Last updated on July 6, 2022
The days were long and intense. There weren’t easy answers. After all, it’s hard to provide comfort to a community that is still reeling from a senseless tragedy.
Friday, June 24, marked one month since the mass shooting at Robb Elementary School left 19 students and two teachers dead in Uvalde, a town of 15,000 about 85 miles west of San Antonio.
“There is no simple path forward of healing,” said David Thompson, a counselor at El Centro who recently returned from a week-long visit providing crisis support to the community.
“The community is so interconnected with the complexity of the situation … (it) being in the headlines constantly, even still, just left a lot of raw emotion out there.”
Thompson served on a four-member team as a trained professional by the National Organization for Victim Assistance (NOVA) Crisis Team. They made the 90-minute trek from San Antonio to Uvalde’s Together Resiliency Center for eight consecutive days, helping an average of 70-80 people per day. The peak was 129 people using their services one day.
Thompson can’t share too many details about the conversations with residents, but most concerns centered on the overall safety of the town.
“I’m not feeling safe going to the grocery store. I’m not sure if I want to send my kids to school in the fall. I need to hear some reassurances that our kids are going to be safe,” Thompson said. “These are all normal trauma responses after an event like this. Speaking with mental health professionals, or even with us as NOVA responders, it’s important for us to normalize that for them to say, ‘Of course you’re going to feel this way. If you weren’t feeling this way, that would be abnormal. You get to feel this way, but it’s not forever. Here’s what you can do to help yourself, here’s what services we’re offering to help you during this time.’”
People handle tragedies of this magnitude in different ways. Recovery can take a long time. Sometimes it’s years before people are comfortable discussing their experiences.
That’s why Thompson is heartened that the Uvalde Together Resiliency Center will become a permanent place for that community. Yes, progress has been made in mental health issues becoming less of a stigma, but it still exists.
Questions inevitably arise following traumatic events. People are bound to ask why they need help now? Isn’t this something I can handle on my own?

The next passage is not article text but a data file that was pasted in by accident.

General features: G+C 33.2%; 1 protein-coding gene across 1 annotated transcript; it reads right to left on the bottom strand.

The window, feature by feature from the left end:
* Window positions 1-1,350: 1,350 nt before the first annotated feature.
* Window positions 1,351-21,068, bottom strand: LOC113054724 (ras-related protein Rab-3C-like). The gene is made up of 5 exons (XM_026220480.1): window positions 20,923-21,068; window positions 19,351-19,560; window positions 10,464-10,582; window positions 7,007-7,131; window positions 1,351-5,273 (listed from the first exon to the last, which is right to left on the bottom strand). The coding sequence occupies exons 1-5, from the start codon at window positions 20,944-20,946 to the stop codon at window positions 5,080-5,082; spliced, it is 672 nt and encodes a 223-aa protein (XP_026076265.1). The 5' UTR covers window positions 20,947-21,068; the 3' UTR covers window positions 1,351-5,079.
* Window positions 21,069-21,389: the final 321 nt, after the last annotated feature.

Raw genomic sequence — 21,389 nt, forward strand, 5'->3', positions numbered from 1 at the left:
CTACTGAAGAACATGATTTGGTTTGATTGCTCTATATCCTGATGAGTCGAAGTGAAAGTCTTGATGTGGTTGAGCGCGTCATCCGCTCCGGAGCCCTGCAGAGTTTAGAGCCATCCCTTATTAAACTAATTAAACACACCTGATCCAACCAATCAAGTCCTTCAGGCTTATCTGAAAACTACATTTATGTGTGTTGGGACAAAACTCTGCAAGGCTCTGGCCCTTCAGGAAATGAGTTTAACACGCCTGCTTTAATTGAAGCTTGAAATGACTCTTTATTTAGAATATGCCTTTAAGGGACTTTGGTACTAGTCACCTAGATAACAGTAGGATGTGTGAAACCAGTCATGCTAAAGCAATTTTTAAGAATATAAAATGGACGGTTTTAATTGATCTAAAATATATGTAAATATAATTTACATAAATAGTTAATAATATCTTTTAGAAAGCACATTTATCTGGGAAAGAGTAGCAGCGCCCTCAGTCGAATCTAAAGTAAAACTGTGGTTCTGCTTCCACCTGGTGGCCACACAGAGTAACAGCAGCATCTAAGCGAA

“We recognize there’s still a stigma to talk about mental health,” Thompson said. “Sometimes, people think that equals we’re helpless or we can’t handle things. But it’s time to go see somebody after experiencing a difficulty, after something traumatic, when our sense of safety is jeopardized. Just like you’d go to the doctor after a bout of something, we can view mental health in the same way.”
On a personal level, Thompson felt called to assist the Uvalde community in any way possible. Not only is this something he’s trained in, he’s a father with elementary school-aged children.
He plans to make more trips to help, too. He’ll be moving closer to the Uvalde community later this summer, as he’s been accepted into the University of Texas at San Antonio’s Counselor Education and Supervision Ph.D. program. He’ll start that program in the fall.
“This did feel like something I wanted to respond to personally,” said Thompson, who started as a part-time counselor at the Richland Campus in January 2016 before moving to El Centro on a full-time basis in Fall 2017.
“It’s not quite in the backyard of the community I’m moving to, but I have felt a calling to continue to respond in whatever ways I can while I’m starting this program.
“Yes, I’m leaving Dallas College, but this is kind of bridge to bring what I developed as a professional here and put it to use in this next chapter for me.”
Finally, Thompson encouraged staff, faculty and students to attend one of the Mental Health First Aid Training sessions put on by Dallas College’s Counseling and Psychological Services. It’s a virtual workshop with upcoming sessions on July 8, July 15 and July 22.